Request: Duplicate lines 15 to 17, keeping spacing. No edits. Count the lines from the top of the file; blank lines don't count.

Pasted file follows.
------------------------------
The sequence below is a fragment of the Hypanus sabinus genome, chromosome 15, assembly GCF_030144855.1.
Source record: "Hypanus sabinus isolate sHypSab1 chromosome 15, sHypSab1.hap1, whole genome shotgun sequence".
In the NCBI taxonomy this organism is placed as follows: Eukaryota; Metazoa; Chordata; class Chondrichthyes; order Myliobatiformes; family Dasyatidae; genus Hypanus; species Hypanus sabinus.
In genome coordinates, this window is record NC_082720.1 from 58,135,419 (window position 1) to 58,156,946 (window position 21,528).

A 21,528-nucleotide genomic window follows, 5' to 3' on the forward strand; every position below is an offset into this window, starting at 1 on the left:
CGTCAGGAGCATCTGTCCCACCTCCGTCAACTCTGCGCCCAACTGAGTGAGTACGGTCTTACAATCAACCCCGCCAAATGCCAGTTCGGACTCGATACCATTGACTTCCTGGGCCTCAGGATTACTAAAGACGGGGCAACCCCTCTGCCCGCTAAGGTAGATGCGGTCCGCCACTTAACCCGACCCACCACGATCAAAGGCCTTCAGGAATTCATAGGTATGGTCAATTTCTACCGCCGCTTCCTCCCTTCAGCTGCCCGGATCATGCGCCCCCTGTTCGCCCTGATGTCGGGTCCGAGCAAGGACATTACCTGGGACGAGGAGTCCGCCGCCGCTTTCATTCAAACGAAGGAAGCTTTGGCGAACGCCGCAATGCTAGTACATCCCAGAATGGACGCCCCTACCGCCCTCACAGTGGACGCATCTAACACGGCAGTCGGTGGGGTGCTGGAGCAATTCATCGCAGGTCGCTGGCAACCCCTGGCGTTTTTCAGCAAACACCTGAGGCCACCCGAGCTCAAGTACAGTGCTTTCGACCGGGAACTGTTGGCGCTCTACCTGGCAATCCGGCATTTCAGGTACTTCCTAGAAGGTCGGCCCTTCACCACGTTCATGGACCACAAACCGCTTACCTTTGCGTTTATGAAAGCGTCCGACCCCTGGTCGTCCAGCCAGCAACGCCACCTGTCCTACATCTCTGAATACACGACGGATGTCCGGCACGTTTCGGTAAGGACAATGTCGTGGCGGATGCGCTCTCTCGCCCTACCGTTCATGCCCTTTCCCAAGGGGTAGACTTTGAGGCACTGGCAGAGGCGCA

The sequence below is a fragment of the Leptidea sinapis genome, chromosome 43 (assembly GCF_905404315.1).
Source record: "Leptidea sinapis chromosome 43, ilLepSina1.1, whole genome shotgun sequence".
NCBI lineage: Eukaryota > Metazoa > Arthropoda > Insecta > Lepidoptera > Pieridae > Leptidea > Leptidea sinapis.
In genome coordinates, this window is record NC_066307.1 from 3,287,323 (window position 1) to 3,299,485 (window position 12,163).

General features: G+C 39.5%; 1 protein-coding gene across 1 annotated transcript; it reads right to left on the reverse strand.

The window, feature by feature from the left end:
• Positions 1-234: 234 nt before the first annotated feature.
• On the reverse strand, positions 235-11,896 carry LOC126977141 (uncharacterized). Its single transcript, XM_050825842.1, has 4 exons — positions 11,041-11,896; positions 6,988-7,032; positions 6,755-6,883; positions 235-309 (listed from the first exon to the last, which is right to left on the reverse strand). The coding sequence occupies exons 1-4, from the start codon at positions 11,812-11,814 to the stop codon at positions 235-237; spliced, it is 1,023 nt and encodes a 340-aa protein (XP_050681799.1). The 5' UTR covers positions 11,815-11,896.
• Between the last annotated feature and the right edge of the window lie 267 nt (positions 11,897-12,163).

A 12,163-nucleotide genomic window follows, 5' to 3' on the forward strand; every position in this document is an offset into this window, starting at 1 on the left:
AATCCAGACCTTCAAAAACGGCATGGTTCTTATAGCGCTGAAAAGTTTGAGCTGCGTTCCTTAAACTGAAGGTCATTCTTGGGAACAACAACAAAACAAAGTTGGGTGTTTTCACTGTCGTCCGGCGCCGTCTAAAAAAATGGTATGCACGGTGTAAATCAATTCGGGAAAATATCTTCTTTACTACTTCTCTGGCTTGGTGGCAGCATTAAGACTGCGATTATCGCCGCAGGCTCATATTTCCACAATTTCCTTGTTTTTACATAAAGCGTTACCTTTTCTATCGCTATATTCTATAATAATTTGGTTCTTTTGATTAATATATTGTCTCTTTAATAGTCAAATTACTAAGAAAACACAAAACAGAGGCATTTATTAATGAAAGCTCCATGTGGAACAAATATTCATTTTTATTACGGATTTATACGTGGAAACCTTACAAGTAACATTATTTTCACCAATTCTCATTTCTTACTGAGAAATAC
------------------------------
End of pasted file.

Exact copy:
• Between the last annotated feature and the right edge of the window lie 267 nt (positions 11,897-12,163).

A 12,163-nucleotide genomic window follows, 5' to 3' on the forward strand; every position in this document is an offset into this window, starting at 1 on the left:
AATCCAGACCTTCAAAAACGGCATGGTTCTTATAGCGCTGAAAAGTTTGAGCTGCGTTCCTTAAACTGAAGGTCATTCTTGGGAACAACAACAAAACAAAGTTGGGTGTTTTCACTGTCGTCCGGCGCCGTCTAAAAAAATGGTATGCACGGTGTAAATCAATTCGGGAAAATATCTTCTTTACTACTTCTCTGGCTTGGTGGCAGCATTAAGACTGCGATTATCGCCGCAGGCTCATATTTCCACAATTTCCTTGTTTTTACATAAAGCGTTACCTTTTCTATCGCTATATTCTATAATAATTTGGTTCTTTTGATTAATATATTGTCTCTTTAATAGTCAAATTACTAAGAAAACACAAAACAGAGGCATTTATTAATGAAAGCTCCATGTGGAACAAATATTCATTTTTATTACGGATTTATACGTGGAAACCTTACAAGTAACATTATTTTCACCAATTCTCATTTCTTACTGAGAAATAC